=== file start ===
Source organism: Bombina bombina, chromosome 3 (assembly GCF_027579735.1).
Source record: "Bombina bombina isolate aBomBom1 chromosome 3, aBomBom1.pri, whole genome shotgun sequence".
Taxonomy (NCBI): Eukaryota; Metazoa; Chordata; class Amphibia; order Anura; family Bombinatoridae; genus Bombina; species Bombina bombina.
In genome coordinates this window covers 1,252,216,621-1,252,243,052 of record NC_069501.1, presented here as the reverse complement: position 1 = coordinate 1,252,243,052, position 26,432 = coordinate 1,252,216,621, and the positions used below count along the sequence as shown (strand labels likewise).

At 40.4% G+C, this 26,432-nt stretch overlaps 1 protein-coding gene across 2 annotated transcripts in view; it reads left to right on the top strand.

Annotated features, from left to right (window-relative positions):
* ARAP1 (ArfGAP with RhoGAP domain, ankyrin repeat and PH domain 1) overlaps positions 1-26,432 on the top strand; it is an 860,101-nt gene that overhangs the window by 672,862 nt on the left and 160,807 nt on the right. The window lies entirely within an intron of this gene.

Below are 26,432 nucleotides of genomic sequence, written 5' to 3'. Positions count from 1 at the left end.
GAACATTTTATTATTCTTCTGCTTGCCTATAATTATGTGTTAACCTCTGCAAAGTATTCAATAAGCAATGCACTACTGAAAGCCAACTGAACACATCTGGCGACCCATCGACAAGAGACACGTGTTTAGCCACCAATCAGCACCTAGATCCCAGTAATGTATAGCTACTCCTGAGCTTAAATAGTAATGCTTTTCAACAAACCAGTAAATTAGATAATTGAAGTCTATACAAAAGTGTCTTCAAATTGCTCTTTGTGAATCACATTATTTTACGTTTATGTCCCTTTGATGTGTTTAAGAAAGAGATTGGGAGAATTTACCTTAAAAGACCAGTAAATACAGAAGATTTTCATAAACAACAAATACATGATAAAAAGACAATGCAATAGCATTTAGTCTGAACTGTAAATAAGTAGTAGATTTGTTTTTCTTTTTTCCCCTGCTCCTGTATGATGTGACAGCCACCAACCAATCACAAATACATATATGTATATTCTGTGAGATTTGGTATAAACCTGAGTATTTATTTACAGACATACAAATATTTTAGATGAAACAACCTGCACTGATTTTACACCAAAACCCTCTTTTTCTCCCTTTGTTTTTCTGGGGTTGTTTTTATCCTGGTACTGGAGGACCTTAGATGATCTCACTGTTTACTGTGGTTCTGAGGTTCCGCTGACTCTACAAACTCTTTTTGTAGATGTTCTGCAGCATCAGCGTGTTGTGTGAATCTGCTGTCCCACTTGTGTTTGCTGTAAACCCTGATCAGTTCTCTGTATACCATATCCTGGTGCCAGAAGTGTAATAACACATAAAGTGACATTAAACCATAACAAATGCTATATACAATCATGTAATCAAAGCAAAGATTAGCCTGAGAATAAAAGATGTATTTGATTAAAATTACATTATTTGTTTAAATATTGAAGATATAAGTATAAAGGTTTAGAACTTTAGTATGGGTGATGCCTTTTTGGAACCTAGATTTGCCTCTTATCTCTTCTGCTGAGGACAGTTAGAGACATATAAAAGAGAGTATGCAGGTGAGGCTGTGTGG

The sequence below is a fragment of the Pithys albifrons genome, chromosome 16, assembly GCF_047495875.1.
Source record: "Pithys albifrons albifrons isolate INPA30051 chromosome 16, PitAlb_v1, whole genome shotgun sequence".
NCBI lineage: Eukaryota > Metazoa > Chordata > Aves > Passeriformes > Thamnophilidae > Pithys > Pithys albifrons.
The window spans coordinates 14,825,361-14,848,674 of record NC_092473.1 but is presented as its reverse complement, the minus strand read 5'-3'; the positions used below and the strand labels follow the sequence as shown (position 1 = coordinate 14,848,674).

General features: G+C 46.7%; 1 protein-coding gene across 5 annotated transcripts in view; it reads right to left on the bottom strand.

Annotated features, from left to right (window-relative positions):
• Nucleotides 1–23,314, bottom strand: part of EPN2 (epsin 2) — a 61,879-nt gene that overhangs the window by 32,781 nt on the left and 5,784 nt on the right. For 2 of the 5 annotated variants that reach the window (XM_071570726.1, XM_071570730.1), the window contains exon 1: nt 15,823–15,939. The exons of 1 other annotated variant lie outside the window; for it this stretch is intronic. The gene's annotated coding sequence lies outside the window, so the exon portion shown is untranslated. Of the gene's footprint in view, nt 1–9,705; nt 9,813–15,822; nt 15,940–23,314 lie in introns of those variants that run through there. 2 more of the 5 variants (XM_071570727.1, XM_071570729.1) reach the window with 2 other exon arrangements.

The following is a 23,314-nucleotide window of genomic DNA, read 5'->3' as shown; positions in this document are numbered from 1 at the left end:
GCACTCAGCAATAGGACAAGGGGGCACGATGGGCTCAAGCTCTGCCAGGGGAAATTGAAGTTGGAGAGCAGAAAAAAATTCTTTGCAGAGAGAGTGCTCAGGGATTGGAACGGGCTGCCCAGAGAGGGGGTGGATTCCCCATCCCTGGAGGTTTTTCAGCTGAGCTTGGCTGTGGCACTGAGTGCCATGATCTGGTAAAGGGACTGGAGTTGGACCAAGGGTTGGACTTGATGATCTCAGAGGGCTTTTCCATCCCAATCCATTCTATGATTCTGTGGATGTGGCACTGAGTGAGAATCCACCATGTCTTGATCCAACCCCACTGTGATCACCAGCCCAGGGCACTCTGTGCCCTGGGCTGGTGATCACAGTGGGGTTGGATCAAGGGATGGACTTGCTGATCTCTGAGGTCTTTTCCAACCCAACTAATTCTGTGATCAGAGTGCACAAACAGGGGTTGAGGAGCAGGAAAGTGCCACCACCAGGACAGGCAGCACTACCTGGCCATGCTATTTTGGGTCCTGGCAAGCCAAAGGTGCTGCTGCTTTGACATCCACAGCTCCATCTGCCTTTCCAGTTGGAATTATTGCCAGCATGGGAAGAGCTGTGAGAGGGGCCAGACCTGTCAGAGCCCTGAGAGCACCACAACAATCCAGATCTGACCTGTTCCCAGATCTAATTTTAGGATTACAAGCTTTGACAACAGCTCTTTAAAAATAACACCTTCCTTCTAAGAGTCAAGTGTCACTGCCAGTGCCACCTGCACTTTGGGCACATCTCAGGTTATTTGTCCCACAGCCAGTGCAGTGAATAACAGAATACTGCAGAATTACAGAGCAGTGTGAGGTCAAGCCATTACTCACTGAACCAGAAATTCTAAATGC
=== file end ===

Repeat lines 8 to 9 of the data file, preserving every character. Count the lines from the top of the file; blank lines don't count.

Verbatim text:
Below are 26,432 nucleotides of genomic sequence, written 5' to 3'. Positions count from 1 at the left end.
GAACATTTTATTATTCTTCTGCTTGCCTATAATTATGTGTTAACCTCTGCAAAGTATTCAATAAGCAATGCACTACTGAAAGCCAACTGAACACATCTGGCGACCCATCGACAAGAGACACGTGTTTAGCCACCAATCAGCACCTAGATCCCAGTAATGTATAGCTACTCCTGAGCTTAAATAGTAATGCTTTTCAACAAACCAGTAAATTAGATAATTGAAGTCTATACAAAAGTGTCTTCAAATTGCTCTTTGTGAATCACATTATTTTACGTTTATGTCCCTTTGATGTGTTTAAGAAAGAGATTGGGAGAATTTACCTTAAAAGACCAGTAAATACAGAAGATTTTCATAAACAACAAATACATGATAAAAAGACAATGCAATAGCATTTAGTCTGAACTGTAAATAAGTAGTAGATTTGTTTTTCTTTTTTCCCCTGCTCCTGTATGATGTGACAGCCACCAACCAATCACAAATACATATATGTATATTCTGTGAGATTTGGTATAAACCTGAGTATTTATTTACAGACATACAAATATTTTAGATGAAACAACCTGCACTGATTTTACACCAAAACCCTCTTTTTCTCCCTTTGTTTTTCTGGGGTTGTTTTTATCCTGGTACTGGAGGACCTTAGATGATCTCACTGTTTACTGTGGTTCTGAGGTTCCGCTGACTCTACAAACTCTTTTTGTAGATGTTCTGCAGCATCAGCGTGTTGTGTGAATCTGCTGTCCCACTTGTGTTTGCTGTAAACCCTGATCAGTTCTCTGTATACCATATCCTGGTGCCAGAAGTGTAATAACACATAAAGTGACATTAAACCATAACAAATGCTATATACAATCATGTAATCAAAGCAAAGATTAGCCTGAGAATAAAAGATGTATTTGATTAAAATTACATTATTTGTTTAAATATTGAAGATATAAGTATAAAGGTTTAGAACTTTAGTATGGGTGATGCCTTTTTGGAACCTAGATTTGCCTCTTATCTCTTCTGCTGAGGACAGTTAGAGACATATAAAAGAGAGTATGCAGGTGAGGCTGTGTGG